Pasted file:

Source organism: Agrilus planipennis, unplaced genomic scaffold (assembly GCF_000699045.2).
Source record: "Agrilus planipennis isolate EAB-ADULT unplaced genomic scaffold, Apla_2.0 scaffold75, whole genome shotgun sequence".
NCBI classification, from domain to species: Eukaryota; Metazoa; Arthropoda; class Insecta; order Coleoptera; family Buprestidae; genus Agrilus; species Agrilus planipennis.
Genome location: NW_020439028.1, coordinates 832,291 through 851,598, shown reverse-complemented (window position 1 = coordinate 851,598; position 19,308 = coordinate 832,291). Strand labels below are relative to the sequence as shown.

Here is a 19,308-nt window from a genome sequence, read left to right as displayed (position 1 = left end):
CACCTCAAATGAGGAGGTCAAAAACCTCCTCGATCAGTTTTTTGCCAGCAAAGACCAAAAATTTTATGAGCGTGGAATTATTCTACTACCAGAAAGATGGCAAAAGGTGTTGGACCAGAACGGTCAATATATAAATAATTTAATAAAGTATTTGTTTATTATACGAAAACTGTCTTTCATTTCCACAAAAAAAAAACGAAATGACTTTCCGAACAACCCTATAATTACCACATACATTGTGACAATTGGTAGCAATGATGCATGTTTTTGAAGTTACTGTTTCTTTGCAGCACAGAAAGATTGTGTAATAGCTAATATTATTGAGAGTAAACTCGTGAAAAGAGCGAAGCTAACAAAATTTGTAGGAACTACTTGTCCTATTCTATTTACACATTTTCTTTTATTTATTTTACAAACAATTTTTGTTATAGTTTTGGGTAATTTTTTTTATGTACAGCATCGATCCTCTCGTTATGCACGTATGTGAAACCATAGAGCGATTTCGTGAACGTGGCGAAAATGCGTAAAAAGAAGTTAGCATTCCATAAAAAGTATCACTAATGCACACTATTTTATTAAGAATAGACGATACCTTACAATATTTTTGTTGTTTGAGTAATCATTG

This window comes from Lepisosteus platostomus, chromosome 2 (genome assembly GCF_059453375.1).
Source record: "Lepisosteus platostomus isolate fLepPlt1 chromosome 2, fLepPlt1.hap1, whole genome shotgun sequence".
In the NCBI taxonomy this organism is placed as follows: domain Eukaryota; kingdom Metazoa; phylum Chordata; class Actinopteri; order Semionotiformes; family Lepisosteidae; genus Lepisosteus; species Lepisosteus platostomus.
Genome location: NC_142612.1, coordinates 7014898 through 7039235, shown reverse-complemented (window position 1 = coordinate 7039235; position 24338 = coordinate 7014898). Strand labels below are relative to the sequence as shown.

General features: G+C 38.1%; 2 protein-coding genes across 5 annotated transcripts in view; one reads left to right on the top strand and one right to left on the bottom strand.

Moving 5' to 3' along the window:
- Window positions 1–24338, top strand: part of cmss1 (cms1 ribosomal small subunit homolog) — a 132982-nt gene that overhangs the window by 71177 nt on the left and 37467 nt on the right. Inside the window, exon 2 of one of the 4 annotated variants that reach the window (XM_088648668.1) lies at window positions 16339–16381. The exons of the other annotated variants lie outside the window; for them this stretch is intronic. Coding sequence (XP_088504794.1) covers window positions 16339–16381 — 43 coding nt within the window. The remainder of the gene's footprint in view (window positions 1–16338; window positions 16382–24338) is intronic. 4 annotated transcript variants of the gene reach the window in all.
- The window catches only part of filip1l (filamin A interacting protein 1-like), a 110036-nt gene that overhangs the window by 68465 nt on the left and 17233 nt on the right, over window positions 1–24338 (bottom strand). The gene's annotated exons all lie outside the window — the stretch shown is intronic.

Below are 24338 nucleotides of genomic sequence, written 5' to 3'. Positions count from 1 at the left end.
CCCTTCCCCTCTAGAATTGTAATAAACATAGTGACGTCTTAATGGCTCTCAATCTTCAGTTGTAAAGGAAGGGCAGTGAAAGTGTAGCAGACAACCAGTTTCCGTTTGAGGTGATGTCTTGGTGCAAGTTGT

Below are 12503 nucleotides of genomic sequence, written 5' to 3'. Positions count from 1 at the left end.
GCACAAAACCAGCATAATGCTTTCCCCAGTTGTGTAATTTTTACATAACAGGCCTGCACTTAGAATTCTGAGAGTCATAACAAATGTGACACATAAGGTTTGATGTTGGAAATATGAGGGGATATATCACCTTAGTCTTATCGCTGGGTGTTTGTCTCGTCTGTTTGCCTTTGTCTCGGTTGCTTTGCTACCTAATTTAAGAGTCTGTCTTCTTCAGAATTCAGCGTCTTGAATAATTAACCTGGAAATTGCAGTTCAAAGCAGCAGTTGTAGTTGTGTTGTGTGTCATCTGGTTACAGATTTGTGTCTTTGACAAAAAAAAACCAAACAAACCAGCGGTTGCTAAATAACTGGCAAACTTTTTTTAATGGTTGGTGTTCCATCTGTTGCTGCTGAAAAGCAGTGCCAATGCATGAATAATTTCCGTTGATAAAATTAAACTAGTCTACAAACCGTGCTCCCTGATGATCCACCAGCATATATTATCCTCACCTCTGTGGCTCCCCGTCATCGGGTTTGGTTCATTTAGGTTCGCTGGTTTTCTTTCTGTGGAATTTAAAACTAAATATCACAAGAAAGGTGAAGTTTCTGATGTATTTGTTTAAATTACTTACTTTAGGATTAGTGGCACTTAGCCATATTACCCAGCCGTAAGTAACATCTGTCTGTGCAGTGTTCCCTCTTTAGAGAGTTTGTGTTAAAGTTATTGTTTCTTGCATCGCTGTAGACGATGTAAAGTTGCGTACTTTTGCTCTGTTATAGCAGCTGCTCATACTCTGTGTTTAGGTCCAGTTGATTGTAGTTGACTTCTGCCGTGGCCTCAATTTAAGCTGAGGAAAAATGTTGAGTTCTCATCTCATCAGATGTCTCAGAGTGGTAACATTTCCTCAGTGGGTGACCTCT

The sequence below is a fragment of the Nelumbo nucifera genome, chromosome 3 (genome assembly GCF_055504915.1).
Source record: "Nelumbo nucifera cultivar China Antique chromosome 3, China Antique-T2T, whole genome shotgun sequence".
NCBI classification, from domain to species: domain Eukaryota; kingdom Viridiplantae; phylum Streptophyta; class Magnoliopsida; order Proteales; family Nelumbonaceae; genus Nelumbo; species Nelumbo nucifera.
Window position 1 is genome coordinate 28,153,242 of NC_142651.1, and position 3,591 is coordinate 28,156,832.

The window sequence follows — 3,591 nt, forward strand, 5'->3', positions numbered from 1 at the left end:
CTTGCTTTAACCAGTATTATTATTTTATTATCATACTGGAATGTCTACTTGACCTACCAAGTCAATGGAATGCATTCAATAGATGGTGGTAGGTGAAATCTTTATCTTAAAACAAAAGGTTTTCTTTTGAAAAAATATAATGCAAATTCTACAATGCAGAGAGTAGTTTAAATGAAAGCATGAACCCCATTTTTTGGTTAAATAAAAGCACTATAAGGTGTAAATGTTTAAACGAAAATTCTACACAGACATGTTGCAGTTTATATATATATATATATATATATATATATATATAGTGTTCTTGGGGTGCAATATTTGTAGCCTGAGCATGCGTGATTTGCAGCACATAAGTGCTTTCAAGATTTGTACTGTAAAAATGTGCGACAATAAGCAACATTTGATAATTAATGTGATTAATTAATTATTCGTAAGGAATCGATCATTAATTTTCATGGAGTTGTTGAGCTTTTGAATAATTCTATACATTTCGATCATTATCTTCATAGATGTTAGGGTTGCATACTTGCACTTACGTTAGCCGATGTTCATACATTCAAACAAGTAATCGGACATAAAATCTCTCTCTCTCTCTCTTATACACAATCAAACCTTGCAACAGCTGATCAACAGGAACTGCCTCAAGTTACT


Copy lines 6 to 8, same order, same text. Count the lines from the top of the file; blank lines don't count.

CACCTCAAATGAGGAGGTCAAAAACCTCCTCGATCAGTTTTTTGCCAGCAAAGACCAAAAATTTTATGAGCGTGGAATTATTCTACTACCAGAAAGATGGCAAAAGGTGTTGGACCAGAACGGTCAATATATAAATAATTTAATAAAGTATTTGTTTATTATACGAAAACTGTCTTTCATTTCCACAAAAAAAAAACGAAATGACTTTCCGAACAACCCTATAATTACCACATACATTGTGACAATTGGTAGCAATGATGCATGTTTTTGAAGTTACTGTTTCTTTGCAGCACAGAAAGATTGTGTAATAGCTAATATTATTGAGAGTAAACTCGTGAAAAGAGCGAAGCTAACAAAATTTGTAGGAACTACTTGTCCTATTCTATTTACACATTTTCTTTTATTTATTTTACAAACAATTTTTGTTATAGTTTTGGGTAATTTTTTTTATGTACAGCATCGATCCTCTCGTTATGCACGTATGTGAAACCATAGAGCGATTTCGTGAACGTGGCGAAAATGCGTAAAAAGAAGTTAGCATTCCATAAAAAGTATCACTAATGCACACTATTTTATTAAGAATAGACGATACCTTACAATATTTTTGTTGTTTGAGTAATCATTG

This window comes from Lepisosteus platostomus, chromosome 2 (genome assembly GCF_059453375.1).
Source record: "Lepisosteus platostomus isolate fLepPlt1 chromosome 2, fLepPlt1.hap1, whole genome shotgun sequence".